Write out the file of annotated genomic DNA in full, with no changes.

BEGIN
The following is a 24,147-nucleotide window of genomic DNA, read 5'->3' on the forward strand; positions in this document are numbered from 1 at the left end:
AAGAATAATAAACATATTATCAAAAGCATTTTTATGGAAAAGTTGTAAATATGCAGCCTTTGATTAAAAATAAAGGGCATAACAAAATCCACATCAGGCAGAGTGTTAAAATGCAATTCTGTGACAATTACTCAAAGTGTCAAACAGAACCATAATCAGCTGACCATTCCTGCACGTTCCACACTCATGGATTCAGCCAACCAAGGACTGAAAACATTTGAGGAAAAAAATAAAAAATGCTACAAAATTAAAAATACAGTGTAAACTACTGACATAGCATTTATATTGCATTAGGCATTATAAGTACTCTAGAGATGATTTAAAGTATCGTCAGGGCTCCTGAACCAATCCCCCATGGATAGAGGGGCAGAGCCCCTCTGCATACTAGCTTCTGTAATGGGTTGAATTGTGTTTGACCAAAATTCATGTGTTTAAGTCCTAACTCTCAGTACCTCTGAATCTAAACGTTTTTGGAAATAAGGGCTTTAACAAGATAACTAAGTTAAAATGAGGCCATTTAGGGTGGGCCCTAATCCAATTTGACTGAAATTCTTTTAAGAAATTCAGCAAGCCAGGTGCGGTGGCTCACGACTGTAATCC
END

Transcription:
The following is a 24,147-nucleotide window of genomic DNA, read 5'->3' on the forward strand; positions in this document are numbered from 1 at the left end:
AAGAATAATAAACATATTATCAAAAGCATTTTTATGGAAAAGTTGTAAATATGCAGCCTTTGATTAAAAATAAAGGGCATAACAAAATCCACATCAGGCAGAGTGTTAAAATGCAATTCTGTGACAATTACTCAAAGTGTCAAACAGAACCATAATCAGCTGACCATTCCTGCACGTTCCACACTCATGGATTCAGCCAACCAAGGACTGAAAACATTTGAGGAAAAAAATAAAAAATGCTACAAAATTAAAAATACAGTGTAAACTACTGACATAGCATTTATATTGCATTAGGCATTATAAGTACTCTAGAGATGATTTAAAGTATCGTCAGGGCTCCTGAACCAATCCCCCATGGATAGAGGGGCAGAGCCCCTCTGCATACTAGCTTCTGTAATGGGTTGAATTGTGTTTGACCAAAATTCATGTGTTTAAGTCCTAACTCTCAGTACCTCTGAATCTAAACGTTTTTGGAAATAAGGGCTTTAACAAGATAACTAAGTTAAAATGAGGCCATTTAGGGTGGGCCCTAATCCAATTTGACTGAAATTCTTTTAAGAAATTCAGCAAGCCAGGTGCGGTGGCTCACGACTGTAATCC